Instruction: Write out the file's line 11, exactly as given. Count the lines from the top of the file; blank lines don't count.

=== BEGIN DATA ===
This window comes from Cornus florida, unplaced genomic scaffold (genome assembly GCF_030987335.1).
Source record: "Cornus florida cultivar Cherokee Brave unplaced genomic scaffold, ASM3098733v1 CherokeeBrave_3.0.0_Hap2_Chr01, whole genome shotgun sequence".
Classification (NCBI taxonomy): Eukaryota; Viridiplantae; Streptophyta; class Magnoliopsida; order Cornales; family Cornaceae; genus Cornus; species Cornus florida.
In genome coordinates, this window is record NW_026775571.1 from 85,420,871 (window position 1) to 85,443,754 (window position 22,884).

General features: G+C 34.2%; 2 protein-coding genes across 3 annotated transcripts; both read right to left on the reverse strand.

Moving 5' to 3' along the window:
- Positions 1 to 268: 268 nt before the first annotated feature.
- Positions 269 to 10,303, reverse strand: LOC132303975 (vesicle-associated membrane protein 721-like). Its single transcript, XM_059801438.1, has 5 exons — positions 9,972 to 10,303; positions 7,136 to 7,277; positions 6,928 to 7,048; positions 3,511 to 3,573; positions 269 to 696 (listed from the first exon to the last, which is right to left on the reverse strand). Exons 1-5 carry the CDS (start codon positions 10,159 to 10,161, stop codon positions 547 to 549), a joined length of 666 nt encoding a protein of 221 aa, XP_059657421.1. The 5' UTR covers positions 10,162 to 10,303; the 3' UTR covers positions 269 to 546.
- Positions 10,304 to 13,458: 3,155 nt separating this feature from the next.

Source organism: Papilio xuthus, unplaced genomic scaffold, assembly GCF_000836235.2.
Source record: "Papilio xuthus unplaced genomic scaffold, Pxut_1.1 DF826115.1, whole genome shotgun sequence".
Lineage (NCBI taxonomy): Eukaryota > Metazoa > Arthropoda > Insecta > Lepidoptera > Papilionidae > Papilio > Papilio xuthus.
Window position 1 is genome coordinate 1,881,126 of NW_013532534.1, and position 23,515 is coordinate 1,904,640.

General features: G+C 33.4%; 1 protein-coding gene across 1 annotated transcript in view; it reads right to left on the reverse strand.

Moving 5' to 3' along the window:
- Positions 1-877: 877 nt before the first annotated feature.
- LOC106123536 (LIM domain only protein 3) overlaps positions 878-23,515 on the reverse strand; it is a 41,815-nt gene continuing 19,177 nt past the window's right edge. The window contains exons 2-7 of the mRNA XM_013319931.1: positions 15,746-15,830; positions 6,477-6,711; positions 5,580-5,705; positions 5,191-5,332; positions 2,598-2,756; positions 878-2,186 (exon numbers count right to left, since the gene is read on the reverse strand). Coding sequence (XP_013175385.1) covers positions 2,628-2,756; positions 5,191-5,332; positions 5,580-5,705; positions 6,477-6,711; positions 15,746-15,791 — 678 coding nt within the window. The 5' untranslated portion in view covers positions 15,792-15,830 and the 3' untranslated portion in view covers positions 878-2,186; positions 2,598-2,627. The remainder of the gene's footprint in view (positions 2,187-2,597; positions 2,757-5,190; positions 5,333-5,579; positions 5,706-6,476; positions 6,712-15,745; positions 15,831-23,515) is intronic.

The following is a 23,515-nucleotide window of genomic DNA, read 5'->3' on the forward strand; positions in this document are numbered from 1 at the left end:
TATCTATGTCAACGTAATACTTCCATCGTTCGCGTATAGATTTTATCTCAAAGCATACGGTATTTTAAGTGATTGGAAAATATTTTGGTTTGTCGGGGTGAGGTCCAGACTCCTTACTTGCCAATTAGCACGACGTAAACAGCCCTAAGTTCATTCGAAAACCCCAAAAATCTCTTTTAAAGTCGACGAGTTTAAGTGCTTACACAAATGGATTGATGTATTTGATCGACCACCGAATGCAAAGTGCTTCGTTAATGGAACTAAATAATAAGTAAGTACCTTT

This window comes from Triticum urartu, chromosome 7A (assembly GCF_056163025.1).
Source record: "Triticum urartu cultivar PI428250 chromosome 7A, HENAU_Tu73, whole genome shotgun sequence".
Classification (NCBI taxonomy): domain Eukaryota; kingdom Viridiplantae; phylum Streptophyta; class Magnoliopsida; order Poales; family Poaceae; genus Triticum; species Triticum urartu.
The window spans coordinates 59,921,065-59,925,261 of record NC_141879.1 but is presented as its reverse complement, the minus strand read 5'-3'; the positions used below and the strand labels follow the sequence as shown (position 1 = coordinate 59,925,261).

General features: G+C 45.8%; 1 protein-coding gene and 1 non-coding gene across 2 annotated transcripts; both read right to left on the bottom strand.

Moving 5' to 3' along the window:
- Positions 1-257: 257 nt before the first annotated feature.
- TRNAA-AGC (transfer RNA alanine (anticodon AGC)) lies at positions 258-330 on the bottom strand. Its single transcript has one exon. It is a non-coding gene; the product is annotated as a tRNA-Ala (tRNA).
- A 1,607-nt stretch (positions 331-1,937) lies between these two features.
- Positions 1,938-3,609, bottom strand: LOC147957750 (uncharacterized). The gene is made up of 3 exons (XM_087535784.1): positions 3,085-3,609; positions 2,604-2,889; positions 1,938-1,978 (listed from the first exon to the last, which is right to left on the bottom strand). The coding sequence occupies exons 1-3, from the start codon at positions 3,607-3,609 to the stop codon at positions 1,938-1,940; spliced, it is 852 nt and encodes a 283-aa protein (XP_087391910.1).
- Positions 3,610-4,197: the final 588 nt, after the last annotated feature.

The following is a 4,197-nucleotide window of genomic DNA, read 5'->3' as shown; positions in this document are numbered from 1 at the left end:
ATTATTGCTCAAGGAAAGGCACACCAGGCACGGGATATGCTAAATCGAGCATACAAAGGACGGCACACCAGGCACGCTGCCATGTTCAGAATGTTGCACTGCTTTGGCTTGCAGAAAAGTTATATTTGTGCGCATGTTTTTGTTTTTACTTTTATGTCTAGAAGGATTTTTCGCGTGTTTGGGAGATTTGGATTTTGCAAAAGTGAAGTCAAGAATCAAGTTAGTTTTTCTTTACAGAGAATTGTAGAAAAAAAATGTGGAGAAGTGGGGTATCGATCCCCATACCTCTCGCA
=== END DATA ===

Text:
Source record: "Papilio xuthus unplaced genomic scaffold, Pxut_1.1 DF826115.1, whole genome shotgun sequence".